Children born early are almost twice as likely to be left-handed rather than right-handed, according to author Sharon Moalem, MD, PhD. Moalem explores the health implications of handedness in her new book, Inheritance (2014), and she presents some theories as to why a person favors one hand over the other.

There are a lot of silly names associated with being left-handed: southpaw, mollydooker, corky dobber, sometimes even goofy-footed. Medical scientists often refer to southpaws as sinister but that's not to imply they are evil or shady in any way; sinister is merely the Latin word for left and many medical terms have Latin origins.

One theory that attempts to explain the connection between preemies and left-handedness is exposure in the womb to some element that triggers gene expression for both left-hand dominance and early delivery. No one has identified the element that influences genetic expression this way nor have any genes governing handedness been discovered.

The genetic theory remains in question partly because identical twins don't always share the same hand dominance although they share identical DNA. One may be right-handed but the other left-handed. The reason remains unknown but one geneticist, according to Moalem, says the fact that identical twins may differ only proves his case for a genetic explanation.

Amar Klar is a senior investigator at the National Cancer Institute's Gene Regulation and Chromosome Biology Laboratory and he's been working on the genetics of handedness for many years. Klar's theory is that when one identical twin is left-handed, it's a sign that the twins inherited the recessive left-handed gene(s) from both parents. Klar speculates that when the handedness gene from each parent is recessive (left-handed), each child has a 50-50 chance of going right or left. But, still, handedness genes have never been identified.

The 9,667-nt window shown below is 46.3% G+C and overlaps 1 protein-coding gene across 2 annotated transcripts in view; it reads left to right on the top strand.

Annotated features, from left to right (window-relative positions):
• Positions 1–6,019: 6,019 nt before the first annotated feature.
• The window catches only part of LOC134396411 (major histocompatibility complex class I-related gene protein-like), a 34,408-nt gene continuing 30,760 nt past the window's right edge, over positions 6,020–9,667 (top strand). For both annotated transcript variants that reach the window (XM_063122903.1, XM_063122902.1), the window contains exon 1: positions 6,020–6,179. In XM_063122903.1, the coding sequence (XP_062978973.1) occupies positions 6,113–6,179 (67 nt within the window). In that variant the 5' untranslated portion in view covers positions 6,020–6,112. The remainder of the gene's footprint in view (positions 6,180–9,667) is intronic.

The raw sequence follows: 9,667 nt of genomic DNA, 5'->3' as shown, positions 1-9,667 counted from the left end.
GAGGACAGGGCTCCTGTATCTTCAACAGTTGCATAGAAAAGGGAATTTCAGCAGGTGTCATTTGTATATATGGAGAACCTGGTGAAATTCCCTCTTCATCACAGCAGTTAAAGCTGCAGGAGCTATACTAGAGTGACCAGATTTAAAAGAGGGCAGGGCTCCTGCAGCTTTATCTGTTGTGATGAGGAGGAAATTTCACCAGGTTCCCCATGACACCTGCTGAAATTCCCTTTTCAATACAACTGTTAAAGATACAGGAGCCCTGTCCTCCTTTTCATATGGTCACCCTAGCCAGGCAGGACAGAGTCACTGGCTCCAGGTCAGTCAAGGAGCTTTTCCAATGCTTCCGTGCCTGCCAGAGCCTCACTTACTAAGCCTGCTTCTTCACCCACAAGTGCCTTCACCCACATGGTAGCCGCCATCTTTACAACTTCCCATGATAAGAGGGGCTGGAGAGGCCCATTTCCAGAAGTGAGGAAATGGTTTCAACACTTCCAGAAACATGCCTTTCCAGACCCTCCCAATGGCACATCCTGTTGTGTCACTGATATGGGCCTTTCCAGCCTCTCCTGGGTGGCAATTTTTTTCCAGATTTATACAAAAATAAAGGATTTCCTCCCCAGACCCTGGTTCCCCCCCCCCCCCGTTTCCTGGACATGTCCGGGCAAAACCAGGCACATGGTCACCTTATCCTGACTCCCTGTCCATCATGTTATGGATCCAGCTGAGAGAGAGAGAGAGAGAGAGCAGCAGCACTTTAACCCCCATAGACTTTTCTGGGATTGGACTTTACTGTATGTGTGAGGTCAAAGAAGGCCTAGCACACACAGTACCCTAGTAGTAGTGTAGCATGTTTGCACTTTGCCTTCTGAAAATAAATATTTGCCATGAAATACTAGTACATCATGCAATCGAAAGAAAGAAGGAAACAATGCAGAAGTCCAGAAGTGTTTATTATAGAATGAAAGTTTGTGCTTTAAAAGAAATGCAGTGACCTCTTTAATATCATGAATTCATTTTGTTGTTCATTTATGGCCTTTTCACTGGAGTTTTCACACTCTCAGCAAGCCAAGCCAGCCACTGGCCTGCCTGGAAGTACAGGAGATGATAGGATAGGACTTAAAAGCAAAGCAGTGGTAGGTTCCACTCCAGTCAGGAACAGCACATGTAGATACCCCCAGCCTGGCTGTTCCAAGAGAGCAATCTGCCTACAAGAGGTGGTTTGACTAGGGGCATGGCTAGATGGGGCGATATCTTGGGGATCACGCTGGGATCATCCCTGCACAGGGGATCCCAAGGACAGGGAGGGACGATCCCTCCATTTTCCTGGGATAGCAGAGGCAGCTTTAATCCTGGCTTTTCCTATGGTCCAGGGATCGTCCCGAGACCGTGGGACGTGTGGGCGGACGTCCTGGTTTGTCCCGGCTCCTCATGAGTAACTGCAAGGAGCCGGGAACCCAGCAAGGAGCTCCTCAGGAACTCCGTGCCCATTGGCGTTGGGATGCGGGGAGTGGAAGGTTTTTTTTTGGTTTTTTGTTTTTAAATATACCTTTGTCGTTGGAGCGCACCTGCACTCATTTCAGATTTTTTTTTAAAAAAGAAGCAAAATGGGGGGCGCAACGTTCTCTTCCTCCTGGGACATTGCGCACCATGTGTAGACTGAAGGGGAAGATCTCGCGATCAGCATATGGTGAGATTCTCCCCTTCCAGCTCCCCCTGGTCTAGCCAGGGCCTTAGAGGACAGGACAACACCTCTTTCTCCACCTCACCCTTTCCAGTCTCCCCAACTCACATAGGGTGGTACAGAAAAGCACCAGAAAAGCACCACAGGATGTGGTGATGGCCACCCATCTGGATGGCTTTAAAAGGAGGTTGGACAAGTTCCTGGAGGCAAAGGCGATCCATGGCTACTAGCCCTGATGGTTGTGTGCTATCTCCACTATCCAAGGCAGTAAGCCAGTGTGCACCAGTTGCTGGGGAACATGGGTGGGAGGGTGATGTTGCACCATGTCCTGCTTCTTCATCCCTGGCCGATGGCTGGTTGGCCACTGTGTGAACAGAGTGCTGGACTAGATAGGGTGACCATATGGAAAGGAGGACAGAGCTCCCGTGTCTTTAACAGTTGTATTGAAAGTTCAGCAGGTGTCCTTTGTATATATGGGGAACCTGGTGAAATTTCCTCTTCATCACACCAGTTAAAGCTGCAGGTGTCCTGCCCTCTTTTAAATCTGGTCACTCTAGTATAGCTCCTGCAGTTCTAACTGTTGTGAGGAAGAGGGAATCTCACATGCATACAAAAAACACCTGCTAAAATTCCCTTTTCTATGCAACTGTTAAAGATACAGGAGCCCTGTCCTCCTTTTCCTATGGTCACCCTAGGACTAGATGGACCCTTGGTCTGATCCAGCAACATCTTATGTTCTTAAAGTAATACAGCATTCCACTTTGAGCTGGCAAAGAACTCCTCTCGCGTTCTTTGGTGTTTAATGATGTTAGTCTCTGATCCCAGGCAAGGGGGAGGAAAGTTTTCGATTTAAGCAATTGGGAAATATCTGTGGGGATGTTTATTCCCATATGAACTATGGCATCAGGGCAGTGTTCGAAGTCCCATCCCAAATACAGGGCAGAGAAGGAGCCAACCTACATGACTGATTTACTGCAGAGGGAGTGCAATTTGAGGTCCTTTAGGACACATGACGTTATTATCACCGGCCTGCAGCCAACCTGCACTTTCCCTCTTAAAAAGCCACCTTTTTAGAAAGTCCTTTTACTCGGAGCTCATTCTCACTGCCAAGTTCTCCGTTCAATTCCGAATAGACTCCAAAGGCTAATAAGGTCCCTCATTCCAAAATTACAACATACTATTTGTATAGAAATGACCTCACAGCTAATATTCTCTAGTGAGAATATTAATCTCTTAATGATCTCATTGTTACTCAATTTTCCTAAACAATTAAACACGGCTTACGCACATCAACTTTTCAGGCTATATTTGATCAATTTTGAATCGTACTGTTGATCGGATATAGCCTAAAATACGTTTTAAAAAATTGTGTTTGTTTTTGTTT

Even without genetic understanding of handedness, there are certain medical conditions more likely to affect left-handers than right-handers:

  • Attention deficit hyperactivity disorder (ADHD)
  • Certain mood disorders
  • Dyslexia
  • Premenopausal breast cancer

A Danish study found that left-handed 8-year-olds with ADHD are more likely to still be experiencing symptoms of ADHD at age 16 than right-handers diagnosed with ADHD at age 8.

Goofy-footed? Thank Walt Disney for that one. Regardless of a person's dominant hand, the dominant foot is likely on the same side. Surfers who are left-foot dominant (left foot at the rear of the surfboard) are said to be goofy-footed because a 1937 animated short film by Disney (Hawaiian Holiday) depicted Goofy trying to surf in that stance: right foot forward, left foot back.

Source: Moalem, Sharon. "Picking Sides: How Genes Help Us Decide Between Left and Right (excerpt)." The Crux / Discover Magazine. Kalmbach Publishing Co. Apr 15, 2014. Web. Apr 22, 2014.